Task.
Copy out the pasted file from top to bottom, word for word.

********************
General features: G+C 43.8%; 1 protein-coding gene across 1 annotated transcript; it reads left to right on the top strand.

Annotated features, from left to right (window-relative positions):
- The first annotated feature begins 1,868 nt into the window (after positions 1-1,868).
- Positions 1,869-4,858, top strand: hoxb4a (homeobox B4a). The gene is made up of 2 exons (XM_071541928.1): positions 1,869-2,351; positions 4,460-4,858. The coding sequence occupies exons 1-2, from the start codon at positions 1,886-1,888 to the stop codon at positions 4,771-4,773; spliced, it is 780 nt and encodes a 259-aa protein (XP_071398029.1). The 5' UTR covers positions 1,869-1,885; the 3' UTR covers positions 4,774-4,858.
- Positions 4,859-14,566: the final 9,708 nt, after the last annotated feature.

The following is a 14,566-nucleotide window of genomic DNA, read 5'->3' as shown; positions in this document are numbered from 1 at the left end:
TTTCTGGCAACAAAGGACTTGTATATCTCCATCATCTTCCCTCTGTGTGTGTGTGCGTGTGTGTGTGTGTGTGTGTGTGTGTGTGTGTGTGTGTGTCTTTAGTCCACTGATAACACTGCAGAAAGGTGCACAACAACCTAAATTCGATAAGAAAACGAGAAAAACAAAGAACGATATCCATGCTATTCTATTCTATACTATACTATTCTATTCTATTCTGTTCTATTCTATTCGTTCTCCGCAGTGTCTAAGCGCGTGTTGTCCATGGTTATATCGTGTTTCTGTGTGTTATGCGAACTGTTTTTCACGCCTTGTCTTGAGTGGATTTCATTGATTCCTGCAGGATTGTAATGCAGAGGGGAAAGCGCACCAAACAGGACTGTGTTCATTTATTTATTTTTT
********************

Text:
General features: G+C 43.8%; 1 protein-coding gene across 1 annotated transcript; it reads left to right on the top strand.

Annotated features, from left to right (window-relative positions):
- The first annotated feature begins 1,868 nt into the window (after positions 1-1,868).
- Positions 1,869-4,858, top strand: hoxb4a (homeobox B4a). The gene is made up of 2 exons (XM_071541928.1): positions 1,869-2,351; positions 4,460-4,858. The coding sequence occupies exons 1-2, from the start codon at positions 1,886-1,888 to the stop codon at positions 4,771-4,773; spliced, it is 780 nt and encodes a 259-aa protein (XP_071398029.1). The 5' UTR covers positions 1,869-1,885; the 3' UTR covers positions 4,774-4,858.
- Positions 4,859-14,566: the final 9,708 nt, after the last annotated feature.

The following is a 14,566-nucleotide window of genomic DNA, read 5'->3' as shown; positions in this document are numbered from 1 at the left end:
TTTCTGGCAACAAAGGACTTGTATATCTCCATCATCTTCCCTCTGTGTGTGTGTGCGTGTGTGTGTGTGTGTGTGTGTGTGTGTGTGTGTGTGTGTCTTTAGTCCACTGATAACACTGCAGAAAGGTGCACAACAACCTAAATTCGATAAGAAAACGAGAAAAACAAAGAACGATATCCATGCTATTCTATTCTATACTATACTATTCTATTCTATTCTGTTCTATTCTATTCGTTCTCCGCAGTGTCTAAGCGCGTGTTGTCCATGGTTATATCGTGTTTCTGTGTGTTATGCGAACTGTTTTTCACGCCTTGTCTTGAGTGGATTTCATTGATTCCTGCAGGATTGTAATGCAGAGGGGAAAGCGCACCAAACAGGACTGTGTTCATTTATTTATTTTTT